The coronavirus outbreak is everywhere. It’s the drunken party guest on the global stage nobody wanted; vomiting on the furniture, smashing the glass coffee table of the global economy, ruining our personal lives, and smearing its grubby little hands on everything from local mom-and-pop businesses like barber shops and bakeries to larger businesses like air travel and the film industry.
Some companies are benefiting from the outbreak. Coronavirus-spurred products are a reminder that some companies will always profit during a global crisis – but, that’s not always a bad thing.
Familiar businesses like Netflix, Hulu, and Amazon continued right on entertaining people who are stuck at home, unsurprisingly, while newer video platforms like Zoom are enabling remote work to continue, in addition to giving us a way to stay in touch with family and friends or play games. The rest of the success stories are busy selling us the things we need right now. Purell (the hand sanitizer we were slowly learning to ignore when we thought it was doing us more harm than good) is this year’s gold — and it’s in high demand. That demand gave rise to a wave of do-it-yourself recipes for sanitizer meant to be mixed in the common household kitchen. Small craft distillers took up the challenge early on in the outbreak, doing what they could to protect us from COVID-19 even as they, too, were in danger of going out of business. With the raw materials already on hand, they’ve pivoted to making alcohol-based sanitizers for first responders and their local communities.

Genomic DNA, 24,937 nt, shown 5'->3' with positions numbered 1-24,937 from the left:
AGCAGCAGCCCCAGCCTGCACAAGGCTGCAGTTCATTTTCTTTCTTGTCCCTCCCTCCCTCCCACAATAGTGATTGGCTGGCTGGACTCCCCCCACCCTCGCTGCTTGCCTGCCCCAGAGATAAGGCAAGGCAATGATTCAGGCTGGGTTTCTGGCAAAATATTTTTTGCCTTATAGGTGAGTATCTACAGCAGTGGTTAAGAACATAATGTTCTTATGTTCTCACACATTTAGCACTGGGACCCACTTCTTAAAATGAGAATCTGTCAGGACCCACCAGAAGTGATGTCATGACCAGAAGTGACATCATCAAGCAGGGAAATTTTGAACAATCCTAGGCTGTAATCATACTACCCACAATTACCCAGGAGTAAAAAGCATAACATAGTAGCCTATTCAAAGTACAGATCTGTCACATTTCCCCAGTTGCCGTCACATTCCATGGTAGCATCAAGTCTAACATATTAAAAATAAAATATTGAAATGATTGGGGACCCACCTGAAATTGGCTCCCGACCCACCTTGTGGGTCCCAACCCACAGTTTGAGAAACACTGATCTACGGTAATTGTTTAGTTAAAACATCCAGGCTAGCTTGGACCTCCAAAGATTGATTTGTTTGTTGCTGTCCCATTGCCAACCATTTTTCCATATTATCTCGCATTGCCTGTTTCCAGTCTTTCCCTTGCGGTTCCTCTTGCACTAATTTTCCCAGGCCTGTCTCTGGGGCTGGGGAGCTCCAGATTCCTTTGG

So, what does a successful post-coronavirus business model look like? That’s a question on the minds of most anyone financially impacted by the virus. In light of Gov. Jay Inslee’s extension of his “Stay Home, Stay Healthy” emergency order, which bans all gatherings and temporarily shutters non-essential businesses through May 4, it would appear that, for the immediate future, a successful business is one that will support our new indoor lives.
Restaurants across the country have had to pause their dine-in options as a result of local and state-wide efforts to prevent the spread of the coronavirus. As a result, some restaurants have pivoted to the role of corner stores, offering amenities like pet food, toilet paper and masks just to stay afloat.
Pink Dot is a quick delivery, prepared-to-order grocery store based on the Sunset Strip in West Hollywood, California. Founded by Bill Toro in 1987 with the purchase of a single liquor store, his idea came about as a necessary response to Los Angeles’ legendary bad traffic. Pink Dot sells slightly upscale corner market comfort items like food, alcohol, cigarettes, and essentials for women and men, but also COVID-19 supplies: masks, toilet paper, Lysol, and detergent. A business model like Pink Dot’s could succeed in any sufficiently sized town impacted by the virus.
As an added bonus, individual delivery drivers bringing products to customers reduces the number of cars on the road, thereby reducing (or eliminating) their commute, and enabling them to be more productive. They could then fill that gap in their schedule as they saw fit: exercise, family time, self-care, or getting more sleep.
TaskRabbit is an online mobile marketplace that matches freelance labor with local demand, providing customers with immediate help with everyday tasks like house cleaning, furniture moving, delivery requests or handyman work. Founded in 2008 by Leah Busque, TaskRabbit retains tens of thousands of vetted, background-checked “Taskers” who provide services across a wide array of categories. Busque founded TaskRabbit when she had no time to buy dog food.
I’m definitely not a business major, and I’m certainly not going to speculate as to how long this quarantine will last. But the key to successful business has always been figuring out what people want or need, and filling that niche where, when, and how they need it. And right now, as the anti-quarantine protestors will gladly tell you, people want haircuts, among other things. As this unusual time progresses, we will see firsthand what the post-quarantine business evolves to look like.